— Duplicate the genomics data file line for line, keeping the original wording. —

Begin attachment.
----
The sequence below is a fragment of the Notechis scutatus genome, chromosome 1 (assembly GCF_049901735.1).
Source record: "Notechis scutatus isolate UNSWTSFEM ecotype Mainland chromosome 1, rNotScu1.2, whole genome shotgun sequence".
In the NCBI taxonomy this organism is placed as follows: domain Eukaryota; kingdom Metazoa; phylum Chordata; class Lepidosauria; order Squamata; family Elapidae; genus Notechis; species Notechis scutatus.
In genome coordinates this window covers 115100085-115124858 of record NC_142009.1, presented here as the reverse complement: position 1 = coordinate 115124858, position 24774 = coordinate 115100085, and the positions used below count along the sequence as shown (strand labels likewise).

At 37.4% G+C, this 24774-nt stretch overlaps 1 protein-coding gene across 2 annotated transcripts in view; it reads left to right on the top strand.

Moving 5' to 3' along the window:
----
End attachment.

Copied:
The sequence below is a fragment of the Notechis scutatus genome, chromosome 1 (assembly GCF_049901735.1).
Source record: "Notechis scutatus isolate UNSWTSFEM ecotype Mainland chromosome 1, rNotScu1.2, whole genome shotgun sequence".
In the NCBI taxonomy this organism is placed as follows: domain Eukaryota; kingdom Metazoa; phylum Chordata; class Lepidosauria; order Squamata; family Elapidae; genus Notechis; species Notechis scutatus.
In genome coordinates this window covers 115100085-115124858 of record NC_142009.1, presented here as the reverse complement: position 1 = coordinate 115124858, position 24774 = coordinate 115100085, and the positions used below count along the sequence as shown (strand labels likewise).

At 37.4% G+C, this 24774-nt stretch overlaps 1 protein-coding gene across 2 annotated transcripts in view; it reads left to right on the top strand.

Moving 5' to 3' along the window: